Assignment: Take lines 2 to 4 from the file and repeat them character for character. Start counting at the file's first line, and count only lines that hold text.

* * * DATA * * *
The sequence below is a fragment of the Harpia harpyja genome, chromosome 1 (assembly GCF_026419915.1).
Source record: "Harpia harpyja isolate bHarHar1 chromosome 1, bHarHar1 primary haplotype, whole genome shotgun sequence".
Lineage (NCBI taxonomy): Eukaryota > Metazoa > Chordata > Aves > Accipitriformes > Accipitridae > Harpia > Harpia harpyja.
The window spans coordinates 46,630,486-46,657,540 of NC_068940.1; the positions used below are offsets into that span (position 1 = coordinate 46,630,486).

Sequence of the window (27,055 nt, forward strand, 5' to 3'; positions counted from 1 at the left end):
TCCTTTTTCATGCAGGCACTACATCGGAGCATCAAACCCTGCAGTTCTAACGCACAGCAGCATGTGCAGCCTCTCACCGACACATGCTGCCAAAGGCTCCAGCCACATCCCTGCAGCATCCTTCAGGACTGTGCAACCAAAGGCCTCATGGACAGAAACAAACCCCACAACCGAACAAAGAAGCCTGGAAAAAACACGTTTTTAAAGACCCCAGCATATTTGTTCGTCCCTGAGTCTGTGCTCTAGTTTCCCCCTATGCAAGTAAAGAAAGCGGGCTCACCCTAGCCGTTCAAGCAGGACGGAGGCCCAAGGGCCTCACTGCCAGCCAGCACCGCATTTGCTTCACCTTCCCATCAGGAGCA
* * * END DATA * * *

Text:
Source record: "Harpia harpyja isolate bHarHar1 chromosome 1, bHarHar1 primary haplotype, whole genome shotgun sequence".
Lineage (NCBI taxonomy): Eukaryota > Metazoa > Chordata > Aves > Accipitriformes > Accipitridae > Harpia > Harpia harpyja.
The window spans coordinates 46,630,486-46,657,540 of NC_068940.1; the positions used below are offsets into that span (position 1 = coordinate 46,630,486).